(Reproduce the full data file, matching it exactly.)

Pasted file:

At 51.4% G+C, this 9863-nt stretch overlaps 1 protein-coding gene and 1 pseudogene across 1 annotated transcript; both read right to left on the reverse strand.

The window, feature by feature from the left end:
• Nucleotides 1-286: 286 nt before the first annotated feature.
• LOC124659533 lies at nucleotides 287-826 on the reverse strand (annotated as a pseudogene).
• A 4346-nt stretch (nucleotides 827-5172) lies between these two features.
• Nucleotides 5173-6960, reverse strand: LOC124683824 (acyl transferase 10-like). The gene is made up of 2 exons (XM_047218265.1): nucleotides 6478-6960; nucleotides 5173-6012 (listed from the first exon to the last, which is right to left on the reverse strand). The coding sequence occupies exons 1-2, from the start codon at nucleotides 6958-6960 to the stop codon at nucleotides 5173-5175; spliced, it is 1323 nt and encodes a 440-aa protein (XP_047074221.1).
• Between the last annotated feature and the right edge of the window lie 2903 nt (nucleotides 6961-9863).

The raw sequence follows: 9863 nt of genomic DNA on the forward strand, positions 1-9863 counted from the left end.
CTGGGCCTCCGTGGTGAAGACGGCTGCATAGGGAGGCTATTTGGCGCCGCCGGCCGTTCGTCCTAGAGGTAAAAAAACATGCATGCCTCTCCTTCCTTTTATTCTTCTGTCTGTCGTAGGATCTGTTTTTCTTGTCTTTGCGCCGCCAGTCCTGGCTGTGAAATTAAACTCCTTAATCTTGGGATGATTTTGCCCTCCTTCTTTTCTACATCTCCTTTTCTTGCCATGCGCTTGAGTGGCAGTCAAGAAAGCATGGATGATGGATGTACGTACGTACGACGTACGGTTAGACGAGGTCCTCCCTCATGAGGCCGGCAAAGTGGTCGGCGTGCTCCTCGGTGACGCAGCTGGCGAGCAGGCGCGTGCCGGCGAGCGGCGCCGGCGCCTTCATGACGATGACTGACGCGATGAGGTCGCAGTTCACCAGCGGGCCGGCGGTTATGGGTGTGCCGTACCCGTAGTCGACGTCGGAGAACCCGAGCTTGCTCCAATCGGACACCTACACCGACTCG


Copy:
At 51.4% G+C, this 9863-nt stretch overlaps 1 protein-coding gene and 1 pseudogene across 1 annotated transcript; both read right to left on the reverse strand.

The window, feature by feature from the left end:
• Nucleotides 1-286: 286 nt before the first annotated feature.
• LOC124659533 lies at nucleotides 287-826 on the reverse strand (annotated as a pseudogene).
• A 4346-nt stretch (nucleotides 827-5172) lies between these two features.
• Nucleotides 5173-6960, reverse strand: LOC124683824 (acyl transferase 10-like). The gene is made up of 2 exons (XM_047218265.1): nucleotides 6478-6960; nucleotides 5173-6012 (listed from the first exon to the last, which is right to left on the reverse strand). The coding sequence occupies exons 1-2, from the start codon at nucleotides 6958-6960 to the stop codon at nucleotides 5173-5175; spliced, it is 1323 nt and encodes a 440-aa protein (XP_047074221.1).
• Between the last annotated feature and the right edge of the window lie 2903 nt (nucleotides 6961-9863).

The raw sequence follows: 9863 nt of genomic DNA on the forward strand, positions 1-9863 counted from the left end.
CTGGGCCTCCGTGGTGAAGACGGCTGCATAGGGAGGCTATTTGGCGCCGCCGGCCGTTCGTCCTAGAGGTAAAAAAACATGCATGCCTCTCCTTCCTTTTATTCTTCTGTCTGTCGTAGGATCTGTTTTTCTTGTCTTTGCGCCGCCAGTCCTGGCTGTGAAATTAAACTCCTTAATCTTGGGATGATTTTGCCCTCCTTCTTTTCTACATCTCCTTTTCTTGCCATGCGCTTGAGTGGCAGTCAAGAAAGCATGGATGATGGATGTACGTACGTACGACGTACGGTTAGACGAGGTCCTCCCTCATGAGGCCGGCAAAGTGGTCGGCGTGCTCCTCGGTGACGCAGCTGGCGAGCAGGCGCGTGCCGGCGAGCGGCGCCGGCGCCTTCATGACGATGACTGACGCGATGAGGTCGCAGTTCACCAGCGGGCCGGCGGTTATGGGTGTGCCGTACCCGTAGTCGACGTCGGAGAACCCGAGCTTGCTCCAATCGGACACCTACACCGACTCG